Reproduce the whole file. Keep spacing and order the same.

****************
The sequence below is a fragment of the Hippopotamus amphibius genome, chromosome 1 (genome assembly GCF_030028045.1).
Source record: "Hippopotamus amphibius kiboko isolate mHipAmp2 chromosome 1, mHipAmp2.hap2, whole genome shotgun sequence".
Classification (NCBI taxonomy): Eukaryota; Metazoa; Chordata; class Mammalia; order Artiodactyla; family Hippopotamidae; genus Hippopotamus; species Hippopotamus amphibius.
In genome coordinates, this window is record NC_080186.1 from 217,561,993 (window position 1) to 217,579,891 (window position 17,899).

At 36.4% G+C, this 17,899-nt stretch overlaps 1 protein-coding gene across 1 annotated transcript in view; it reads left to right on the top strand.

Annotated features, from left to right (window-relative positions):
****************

The sequence below is a fragment of the Hippopotamus amphibius genome, chromosome 1 (genome assembly GCF_030028045.1).
Source record: "Hippopotamus amphibius kiboko isolate mHipAmp2 chromosome 1, mHipAmp2.hap2, whole genome shotgun sequence".
Classification (NCBI taxonomy): Eukaryota; Metazoa; Chordata; class Mammalia; order Artiodactyla; family Hippopotamidae; genus Hippopotamus; species Hippopotamus amphibius.
In genome coordinates, this window is record NC_080186.1 from 217,561,993 (window position 1) to 217,579,891 (window position 17,899).

At 36.4% G+C, this 17,899-nt stretch overlaps 1 protein-coding gene across 1 annotated transcript in view; it reads left to right on the top strand.

Annotated features, from left to right (window-relative positions):